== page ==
It wasn’t just the men behind the camera; even actors did their bit. Dilip Kumar, the superstar actually chose roles to fit his ideology and showcase Nehruvian India through films like Footpath, Ganga Jamuna, Naya Daur, and Leader—to show “India’s movement from darkness to sunshine”, and terms Naya Daur as a quintessentially Nehruvian film which was in step with the just-launched economic planning and rural development initiatives.
The socio-political impact, the struggle, and the drudgery that every Indian had to go through are subtly reflected in the conscience of the films. The movies generally whirled around the reverie of a common man, floating to and fro, dashed by the adversities of life, and in the course of the novel is revealed as a round character, with shades of grey, but ultimately finishing off with a ‘happy ending’.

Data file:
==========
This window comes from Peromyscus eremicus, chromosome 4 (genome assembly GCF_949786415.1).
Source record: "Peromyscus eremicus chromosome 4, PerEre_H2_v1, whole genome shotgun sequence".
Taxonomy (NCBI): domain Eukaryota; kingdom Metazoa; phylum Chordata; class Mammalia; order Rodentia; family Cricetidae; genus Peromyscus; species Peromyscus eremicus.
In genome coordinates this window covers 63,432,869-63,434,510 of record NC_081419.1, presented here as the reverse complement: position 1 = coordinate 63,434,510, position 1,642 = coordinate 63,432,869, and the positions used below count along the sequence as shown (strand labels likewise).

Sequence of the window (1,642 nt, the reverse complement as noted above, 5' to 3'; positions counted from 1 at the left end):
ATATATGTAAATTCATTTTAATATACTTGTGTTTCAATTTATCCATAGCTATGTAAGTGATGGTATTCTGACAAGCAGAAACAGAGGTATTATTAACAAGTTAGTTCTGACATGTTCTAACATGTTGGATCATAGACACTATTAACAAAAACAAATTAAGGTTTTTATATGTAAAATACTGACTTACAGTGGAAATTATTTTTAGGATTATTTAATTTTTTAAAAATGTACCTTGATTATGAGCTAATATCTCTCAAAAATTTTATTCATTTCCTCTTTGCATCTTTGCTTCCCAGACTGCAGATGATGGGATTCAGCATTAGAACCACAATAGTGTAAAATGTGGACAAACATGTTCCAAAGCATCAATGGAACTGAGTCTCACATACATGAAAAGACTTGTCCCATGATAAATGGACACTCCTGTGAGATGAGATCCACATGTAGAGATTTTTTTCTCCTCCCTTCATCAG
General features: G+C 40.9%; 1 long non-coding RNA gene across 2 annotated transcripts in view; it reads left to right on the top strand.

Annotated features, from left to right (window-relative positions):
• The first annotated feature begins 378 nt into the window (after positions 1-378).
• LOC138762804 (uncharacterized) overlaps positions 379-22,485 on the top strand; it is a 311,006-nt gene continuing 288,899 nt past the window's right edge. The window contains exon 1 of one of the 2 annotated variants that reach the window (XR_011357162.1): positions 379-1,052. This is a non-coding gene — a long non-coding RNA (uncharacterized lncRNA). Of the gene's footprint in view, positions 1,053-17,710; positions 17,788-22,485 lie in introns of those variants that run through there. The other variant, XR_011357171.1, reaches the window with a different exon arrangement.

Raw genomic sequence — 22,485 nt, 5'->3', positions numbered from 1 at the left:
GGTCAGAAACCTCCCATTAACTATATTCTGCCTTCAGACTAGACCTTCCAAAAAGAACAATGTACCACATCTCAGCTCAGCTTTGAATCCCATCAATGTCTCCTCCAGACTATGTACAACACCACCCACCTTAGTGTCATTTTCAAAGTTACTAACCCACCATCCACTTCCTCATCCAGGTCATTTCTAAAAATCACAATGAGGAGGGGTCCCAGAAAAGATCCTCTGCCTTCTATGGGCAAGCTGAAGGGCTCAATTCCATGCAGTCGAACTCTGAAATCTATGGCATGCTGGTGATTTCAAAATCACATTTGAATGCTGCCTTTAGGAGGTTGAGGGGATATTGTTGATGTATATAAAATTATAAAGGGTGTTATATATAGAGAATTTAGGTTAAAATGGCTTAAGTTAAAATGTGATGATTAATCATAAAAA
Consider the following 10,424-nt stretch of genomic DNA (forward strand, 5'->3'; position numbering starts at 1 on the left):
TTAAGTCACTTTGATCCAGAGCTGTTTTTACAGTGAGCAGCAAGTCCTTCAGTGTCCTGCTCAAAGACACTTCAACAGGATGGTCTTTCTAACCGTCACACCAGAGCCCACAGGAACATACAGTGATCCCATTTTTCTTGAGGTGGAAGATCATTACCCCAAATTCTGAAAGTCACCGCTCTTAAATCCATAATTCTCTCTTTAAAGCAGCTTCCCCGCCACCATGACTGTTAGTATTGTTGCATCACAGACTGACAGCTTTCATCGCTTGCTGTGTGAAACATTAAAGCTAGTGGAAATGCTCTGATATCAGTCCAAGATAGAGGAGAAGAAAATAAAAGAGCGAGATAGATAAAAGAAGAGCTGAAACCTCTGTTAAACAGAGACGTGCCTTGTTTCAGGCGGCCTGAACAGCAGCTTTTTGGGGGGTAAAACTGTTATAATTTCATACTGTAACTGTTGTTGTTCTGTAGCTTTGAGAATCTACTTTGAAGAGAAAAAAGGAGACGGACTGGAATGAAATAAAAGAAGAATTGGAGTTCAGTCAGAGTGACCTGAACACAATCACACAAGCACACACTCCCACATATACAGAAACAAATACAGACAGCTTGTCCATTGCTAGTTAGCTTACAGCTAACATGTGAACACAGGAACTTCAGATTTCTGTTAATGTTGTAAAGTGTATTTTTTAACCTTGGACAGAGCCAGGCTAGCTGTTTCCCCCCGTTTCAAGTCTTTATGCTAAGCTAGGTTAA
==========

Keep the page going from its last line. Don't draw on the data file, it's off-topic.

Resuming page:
But, and this is important, warts and sores of the nation were also subjected to scrutiny. A clutch of counter-narratives like Bimal Roy’s Do Bigha Zameen (a tale of agrarian distress like Mother India but minus political puffs), showed up India’s stark reality for what it – also a dig at Nehru’s policies which had failed the poor. And from the ’70s onwards, the parallel cinema, ironically enough often funded by the National Film Development Corporation (NFDC), was a trenchant critic of the government and social maladies. NFDC and its precursor, the Film Finance Corporation (FFC), were set up not only to provide finance to the film industry but also to prop it up as a vehicle for nation-building and its films ensued pro-establishment, one assumes that the government’s definition of nation-building cinema back then was more rounded.